A dental abscess is a collection of pus that can form inside the teeth, in the gums, or in the bone that holds the teeth in place. It’s caused by a bacterial infection.

There are two types of dental abscess, a gum abscess (also known as a periodontal abscess) and a tooth abscess (also known as a periapical abscess).

It’s important to get help as soon as possible, because abscesses don’t go away on their own. They can sometimes spread to other parts of the body and make you ill.

Source: Wikipedia


Source: kidshealth.org

Causes

Your mouth is full of bacteria, which form a sticky film on your teeth called plaque.

If you don’t keep your teeth clean, acids produced by the bacteria in plaque can damage your teeth and gums, leading to tooth decay or gum disease.

A gum abscess is usually caused by an infection between the tooth and gum. This may occur as a result of food getting trapped or, in cases of severe periodontal disease, when bacteria build up under the gum and in the bone.

A tooth abscess appears at the tip of the tooth’s root and occurs when a tooth’s nerve is dead or dying.

The following can increase your chances of developing a dental abscess:

  • Poor oral hygiene – plaque can build-up on your teeth if you don’t floss and brush your teeth regularly
  • Consuming lots of sugary or starchy food and drink – these can encourage the growth of bacteria in plaque and may lead to decay that can result in an abscess
  • An injury or previous surgery to your teeth or gums – bacteria can get into any damaged parts of the teeth or gums
  • Having a weakened immune system – this includes people with certain underlying health conditions, such as diabetes, and those having treatment, including steroid or chemotherapy.

Symptoms

Symptoms of an abscess in your tooth or gum may include:

  • an intense, throbbing pain in the affected tooth or gum that may come on suddenly and gets gradually worse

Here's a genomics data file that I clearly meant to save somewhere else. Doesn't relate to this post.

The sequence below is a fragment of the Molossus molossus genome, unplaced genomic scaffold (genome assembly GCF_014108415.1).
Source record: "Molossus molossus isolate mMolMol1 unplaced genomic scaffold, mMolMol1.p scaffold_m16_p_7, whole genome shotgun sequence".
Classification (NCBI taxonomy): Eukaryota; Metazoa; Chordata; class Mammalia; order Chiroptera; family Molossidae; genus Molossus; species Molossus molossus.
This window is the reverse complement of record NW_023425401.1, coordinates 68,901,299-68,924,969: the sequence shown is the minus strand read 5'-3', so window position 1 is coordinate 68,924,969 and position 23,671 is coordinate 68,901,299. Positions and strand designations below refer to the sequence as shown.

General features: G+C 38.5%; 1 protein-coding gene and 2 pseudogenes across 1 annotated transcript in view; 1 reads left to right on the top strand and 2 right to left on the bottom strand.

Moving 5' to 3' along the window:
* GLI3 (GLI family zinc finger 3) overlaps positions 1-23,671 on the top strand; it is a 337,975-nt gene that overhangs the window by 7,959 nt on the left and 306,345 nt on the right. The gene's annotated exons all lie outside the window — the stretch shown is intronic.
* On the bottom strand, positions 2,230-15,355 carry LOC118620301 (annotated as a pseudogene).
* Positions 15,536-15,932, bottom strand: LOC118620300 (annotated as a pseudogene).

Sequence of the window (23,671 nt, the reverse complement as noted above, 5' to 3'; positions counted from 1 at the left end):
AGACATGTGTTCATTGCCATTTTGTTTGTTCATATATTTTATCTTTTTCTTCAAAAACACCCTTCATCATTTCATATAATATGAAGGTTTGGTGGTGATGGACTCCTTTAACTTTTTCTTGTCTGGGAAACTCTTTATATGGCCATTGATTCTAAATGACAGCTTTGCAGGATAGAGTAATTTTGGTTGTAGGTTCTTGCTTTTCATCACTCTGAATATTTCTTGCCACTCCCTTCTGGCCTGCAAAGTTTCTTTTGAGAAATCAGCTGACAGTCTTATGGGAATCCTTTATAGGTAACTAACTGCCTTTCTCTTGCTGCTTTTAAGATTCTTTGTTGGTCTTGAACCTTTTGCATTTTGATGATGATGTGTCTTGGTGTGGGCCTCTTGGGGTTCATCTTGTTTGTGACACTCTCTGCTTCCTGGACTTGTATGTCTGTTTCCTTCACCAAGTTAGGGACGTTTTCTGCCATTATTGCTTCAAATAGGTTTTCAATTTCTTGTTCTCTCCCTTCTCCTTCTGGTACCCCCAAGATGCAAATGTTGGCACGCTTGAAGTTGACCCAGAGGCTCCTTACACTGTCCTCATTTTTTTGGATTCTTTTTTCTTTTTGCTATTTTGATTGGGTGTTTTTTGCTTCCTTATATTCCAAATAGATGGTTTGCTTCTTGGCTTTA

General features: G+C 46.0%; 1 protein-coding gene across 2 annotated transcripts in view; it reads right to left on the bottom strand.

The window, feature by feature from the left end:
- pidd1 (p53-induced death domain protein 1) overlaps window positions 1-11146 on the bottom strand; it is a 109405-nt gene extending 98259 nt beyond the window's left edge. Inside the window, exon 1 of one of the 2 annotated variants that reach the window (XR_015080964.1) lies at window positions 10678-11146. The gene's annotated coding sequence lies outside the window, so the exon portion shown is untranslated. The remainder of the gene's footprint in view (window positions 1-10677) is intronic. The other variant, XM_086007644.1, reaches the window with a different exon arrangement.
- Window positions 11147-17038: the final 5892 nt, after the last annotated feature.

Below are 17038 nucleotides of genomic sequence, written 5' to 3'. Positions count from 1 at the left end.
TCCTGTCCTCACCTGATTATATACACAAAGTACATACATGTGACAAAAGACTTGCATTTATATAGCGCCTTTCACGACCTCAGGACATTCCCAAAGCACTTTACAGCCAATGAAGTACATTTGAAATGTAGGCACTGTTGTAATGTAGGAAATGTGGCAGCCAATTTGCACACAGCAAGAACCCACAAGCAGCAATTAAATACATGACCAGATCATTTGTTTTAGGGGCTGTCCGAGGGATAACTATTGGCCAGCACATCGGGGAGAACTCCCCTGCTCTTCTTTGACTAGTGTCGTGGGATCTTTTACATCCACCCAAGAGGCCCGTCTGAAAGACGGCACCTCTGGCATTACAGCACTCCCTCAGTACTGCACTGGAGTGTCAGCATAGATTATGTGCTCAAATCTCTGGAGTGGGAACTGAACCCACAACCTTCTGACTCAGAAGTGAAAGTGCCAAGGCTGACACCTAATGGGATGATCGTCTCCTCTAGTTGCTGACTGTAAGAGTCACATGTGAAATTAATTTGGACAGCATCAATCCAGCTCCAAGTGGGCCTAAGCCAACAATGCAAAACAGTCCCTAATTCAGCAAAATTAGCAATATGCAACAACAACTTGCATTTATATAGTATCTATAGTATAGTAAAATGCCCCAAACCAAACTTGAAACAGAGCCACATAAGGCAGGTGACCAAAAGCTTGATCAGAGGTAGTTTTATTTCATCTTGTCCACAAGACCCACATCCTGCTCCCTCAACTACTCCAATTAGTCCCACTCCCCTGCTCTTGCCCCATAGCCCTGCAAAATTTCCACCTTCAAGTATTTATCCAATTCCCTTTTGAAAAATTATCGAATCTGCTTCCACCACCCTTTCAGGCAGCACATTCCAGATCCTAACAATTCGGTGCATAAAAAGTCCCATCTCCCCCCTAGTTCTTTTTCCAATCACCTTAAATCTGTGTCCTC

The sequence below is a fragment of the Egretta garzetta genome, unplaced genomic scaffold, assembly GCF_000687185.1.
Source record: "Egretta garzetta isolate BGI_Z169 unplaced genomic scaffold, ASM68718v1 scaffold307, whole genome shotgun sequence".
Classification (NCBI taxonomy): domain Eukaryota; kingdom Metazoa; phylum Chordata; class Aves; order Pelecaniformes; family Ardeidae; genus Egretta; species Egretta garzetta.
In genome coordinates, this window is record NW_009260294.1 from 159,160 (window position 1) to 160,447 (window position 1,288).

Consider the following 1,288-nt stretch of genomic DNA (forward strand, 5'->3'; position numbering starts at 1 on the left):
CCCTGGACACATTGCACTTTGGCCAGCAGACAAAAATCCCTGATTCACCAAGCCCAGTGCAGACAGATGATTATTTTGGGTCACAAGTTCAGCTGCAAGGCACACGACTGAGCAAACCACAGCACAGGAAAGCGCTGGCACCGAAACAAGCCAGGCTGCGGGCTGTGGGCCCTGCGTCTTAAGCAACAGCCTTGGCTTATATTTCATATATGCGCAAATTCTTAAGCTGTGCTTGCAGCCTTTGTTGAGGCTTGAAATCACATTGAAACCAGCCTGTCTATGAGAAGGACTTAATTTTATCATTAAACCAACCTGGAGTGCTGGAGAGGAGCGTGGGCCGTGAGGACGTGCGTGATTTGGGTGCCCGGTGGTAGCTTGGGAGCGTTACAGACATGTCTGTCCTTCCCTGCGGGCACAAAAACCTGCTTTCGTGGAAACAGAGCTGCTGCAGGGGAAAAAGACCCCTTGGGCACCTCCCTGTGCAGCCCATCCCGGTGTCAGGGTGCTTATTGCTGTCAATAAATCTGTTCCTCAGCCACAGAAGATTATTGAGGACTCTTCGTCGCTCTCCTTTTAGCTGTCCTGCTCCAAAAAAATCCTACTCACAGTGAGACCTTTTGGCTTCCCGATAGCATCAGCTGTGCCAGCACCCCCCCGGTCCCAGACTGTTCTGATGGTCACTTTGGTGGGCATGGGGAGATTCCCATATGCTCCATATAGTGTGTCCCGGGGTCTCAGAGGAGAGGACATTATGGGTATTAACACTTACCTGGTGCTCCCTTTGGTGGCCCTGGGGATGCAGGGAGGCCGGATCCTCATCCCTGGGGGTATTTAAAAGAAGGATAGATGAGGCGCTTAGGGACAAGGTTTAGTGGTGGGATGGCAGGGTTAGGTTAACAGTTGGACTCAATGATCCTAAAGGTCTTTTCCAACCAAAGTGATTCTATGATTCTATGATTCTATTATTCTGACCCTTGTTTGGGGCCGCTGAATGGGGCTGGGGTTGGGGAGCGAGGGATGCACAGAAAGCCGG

• pain that spreads to your ear, jaw and neck on the same side as the affected tooth or gum
  • pain that’s worse when lying down, which may disturb your sleep
  • redness and swelling in your face
  • a tender, discoloured and/or loose tooth
  • shiny, red and swollen gums
  • sensitivity to hot or cold food and drink
  • Bad breath and/or an unpleasant taste in your mouth

If the infection spreads, you may also develop a high temperature (fever) and feel generally unwell. In severe cases, you may find it hard to fully open your mouth and have difficulty swallowing or breathing.

Treatments

You should see a dentist as soon as possible if you think you have a dental abscess. Avoid visiting your GP, as there is little they can do to help.

Dental abscesses are treated by removing the source of the infection and draining away the pus.

Depending on the location of the abscess and how severe the infection is, possible treatments include:

  • Root canal treatment– a procedure to remove the abscess from the root of an affected tooth before filling and sealing it.
Root Canal Treatment
  • removing the affected tooth (extraction) – this may be necessary if root canal treatment isn’t possible
  • incision and drainage – where a small cut (incision) is made in the gum to drain the abscess (this is usually only a temporary solution and further treatment may be needed)

Credits:

NHS

DENTAL CARE

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